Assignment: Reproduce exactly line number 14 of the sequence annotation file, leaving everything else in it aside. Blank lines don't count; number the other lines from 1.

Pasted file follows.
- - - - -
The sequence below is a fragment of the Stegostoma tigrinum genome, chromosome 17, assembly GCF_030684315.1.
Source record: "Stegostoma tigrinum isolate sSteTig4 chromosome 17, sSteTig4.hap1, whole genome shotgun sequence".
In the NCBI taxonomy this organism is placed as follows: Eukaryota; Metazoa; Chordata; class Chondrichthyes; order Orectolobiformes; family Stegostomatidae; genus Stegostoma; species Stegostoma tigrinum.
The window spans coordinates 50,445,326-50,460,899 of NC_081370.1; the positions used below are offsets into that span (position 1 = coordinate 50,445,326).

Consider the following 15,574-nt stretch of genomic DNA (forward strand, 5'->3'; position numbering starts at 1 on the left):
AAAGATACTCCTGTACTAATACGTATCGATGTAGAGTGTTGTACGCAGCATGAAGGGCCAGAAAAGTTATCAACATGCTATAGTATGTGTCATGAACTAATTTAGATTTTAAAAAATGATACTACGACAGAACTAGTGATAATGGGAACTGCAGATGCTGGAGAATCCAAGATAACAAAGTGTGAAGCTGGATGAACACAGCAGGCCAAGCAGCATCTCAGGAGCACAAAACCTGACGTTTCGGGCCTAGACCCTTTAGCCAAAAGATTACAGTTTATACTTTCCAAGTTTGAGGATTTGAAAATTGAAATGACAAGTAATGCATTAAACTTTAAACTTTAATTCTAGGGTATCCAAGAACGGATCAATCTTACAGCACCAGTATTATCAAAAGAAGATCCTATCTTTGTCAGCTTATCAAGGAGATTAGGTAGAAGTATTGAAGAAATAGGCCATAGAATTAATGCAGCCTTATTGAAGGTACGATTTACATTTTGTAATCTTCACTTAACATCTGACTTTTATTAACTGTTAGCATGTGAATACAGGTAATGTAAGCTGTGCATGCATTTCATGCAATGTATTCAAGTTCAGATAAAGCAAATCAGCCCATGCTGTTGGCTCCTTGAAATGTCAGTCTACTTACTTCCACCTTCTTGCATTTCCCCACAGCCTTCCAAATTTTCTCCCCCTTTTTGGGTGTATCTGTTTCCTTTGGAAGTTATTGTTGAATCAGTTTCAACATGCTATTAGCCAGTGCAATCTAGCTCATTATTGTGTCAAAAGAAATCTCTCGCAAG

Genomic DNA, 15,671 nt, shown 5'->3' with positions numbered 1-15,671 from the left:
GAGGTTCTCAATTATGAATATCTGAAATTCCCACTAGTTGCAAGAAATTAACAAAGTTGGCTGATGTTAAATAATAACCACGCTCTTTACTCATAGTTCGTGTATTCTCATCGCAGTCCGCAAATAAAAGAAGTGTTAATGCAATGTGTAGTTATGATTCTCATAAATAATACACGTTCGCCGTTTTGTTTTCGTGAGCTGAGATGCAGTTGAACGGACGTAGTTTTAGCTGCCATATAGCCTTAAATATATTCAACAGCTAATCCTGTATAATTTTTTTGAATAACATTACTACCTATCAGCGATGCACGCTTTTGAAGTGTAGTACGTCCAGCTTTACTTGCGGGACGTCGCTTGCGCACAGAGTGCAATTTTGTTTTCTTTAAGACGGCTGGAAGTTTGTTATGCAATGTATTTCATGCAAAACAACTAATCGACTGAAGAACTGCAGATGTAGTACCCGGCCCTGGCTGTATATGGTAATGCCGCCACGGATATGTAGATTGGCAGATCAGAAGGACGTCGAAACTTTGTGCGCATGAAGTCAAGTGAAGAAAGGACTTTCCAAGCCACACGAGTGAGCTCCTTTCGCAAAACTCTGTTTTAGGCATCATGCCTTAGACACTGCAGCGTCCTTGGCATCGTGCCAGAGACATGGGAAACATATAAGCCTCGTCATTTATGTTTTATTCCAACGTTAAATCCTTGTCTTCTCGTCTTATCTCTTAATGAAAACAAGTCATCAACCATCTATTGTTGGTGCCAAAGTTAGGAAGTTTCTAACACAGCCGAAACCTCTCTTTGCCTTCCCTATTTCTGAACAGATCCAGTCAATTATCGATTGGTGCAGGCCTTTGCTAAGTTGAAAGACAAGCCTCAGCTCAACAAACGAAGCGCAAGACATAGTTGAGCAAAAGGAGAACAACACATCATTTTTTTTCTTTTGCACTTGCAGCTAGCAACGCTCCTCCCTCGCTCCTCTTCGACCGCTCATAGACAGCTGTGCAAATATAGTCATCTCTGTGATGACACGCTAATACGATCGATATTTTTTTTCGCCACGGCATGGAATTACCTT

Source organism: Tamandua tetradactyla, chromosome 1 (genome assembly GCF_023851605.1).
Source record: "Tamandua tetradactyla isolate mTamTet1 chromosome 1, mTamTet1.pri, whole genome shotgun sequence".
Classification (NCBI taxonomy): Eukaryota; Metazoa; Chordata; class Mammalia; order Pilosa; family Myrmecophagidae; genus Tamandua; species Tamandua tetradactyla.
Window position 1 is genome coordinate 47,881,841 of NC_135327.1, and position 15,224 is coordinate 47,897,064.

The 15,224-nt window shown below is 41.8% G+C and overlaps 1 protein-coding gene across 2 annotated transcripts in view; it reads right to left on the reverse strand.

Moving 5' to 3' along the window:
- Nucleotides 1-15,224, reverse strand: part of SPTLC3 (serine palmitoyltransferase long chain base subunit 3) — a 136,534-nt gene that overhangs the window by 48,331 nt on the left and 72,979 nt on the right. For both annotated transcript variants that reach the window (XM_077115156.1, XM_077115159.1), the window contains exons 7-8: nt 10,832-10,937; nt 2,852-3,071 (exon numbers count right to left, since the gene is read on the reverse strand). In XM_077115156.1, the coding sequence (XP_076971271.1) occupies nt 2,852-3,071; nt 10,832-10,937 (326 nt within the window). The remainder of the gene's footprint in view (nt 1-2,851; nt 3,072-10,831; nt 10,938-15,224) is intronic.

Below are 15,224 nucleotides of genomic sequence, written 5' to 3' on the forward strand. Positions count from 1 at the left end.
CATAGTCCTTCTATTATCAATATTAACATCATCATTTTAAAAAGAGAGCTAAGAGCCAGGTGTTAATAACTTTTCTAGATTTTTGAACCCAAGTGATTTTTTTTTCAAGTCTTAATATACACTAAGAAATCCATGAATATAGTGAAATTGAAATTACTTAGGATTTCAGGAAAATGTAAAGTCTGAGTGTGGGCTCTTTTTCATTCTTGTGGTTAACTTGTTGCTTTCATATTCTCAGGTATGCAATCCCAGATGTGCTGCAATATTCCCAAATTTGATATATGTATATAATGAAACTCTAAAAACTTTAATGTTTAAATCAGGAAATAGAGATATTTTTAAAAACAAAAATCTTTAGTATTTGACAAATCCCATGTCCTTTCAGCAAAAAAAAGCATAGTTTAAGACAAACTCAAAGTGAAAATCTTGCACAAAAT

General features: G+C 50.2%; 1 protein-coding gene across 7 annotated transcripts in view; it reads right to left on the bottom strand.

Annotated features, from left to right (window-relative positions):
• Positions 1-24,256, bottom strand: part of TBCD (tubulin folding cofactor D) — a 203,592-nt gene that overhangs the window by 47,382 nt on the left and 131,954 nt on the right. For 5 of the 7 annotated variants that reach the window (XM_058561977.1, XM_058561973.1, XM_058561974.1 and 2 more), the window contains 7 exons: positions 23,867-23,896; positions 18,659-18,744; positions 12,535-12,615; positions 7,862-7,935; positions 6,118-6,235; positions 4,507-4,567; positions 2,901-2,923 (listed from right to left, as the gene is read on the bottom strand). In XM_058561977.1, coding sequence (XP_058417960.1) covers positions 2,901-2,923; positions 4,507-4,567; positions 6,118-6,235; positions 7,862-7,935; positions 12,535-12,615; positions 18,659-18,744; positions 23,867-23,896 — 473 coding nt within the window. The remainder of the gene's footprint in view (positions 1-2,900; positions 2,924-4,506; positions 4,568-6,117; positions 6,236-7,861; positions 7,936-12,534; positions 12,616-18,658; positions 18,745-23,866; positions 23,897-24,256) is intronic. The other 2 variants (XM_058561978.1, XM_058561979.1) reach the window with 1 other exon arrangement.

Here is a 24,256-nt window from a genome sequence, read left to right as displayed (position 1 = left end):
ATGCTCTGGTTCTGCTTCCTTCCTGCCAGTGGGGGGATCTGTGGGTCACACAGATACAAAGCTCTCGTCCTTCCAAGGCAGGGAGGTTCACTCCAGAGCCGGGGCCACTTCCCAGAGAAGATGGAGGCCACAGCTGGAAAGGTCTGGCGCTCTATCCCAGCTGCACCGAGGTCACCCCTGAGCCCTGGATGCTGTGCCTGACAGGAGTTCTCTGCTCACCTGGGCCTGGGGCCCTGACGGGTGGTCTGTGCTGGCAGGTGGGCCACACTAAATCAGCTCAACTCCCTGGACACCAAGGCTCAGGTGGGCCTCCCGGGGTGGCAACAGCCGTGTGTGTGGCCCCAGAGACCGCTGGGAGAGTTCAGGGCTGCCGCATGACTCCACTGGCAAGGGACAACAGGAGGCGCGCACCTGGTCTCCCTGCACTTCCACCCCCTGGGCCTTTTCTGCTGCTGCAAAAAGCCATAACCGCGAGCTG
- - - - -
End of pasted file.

Moving 5' to 3' along the window: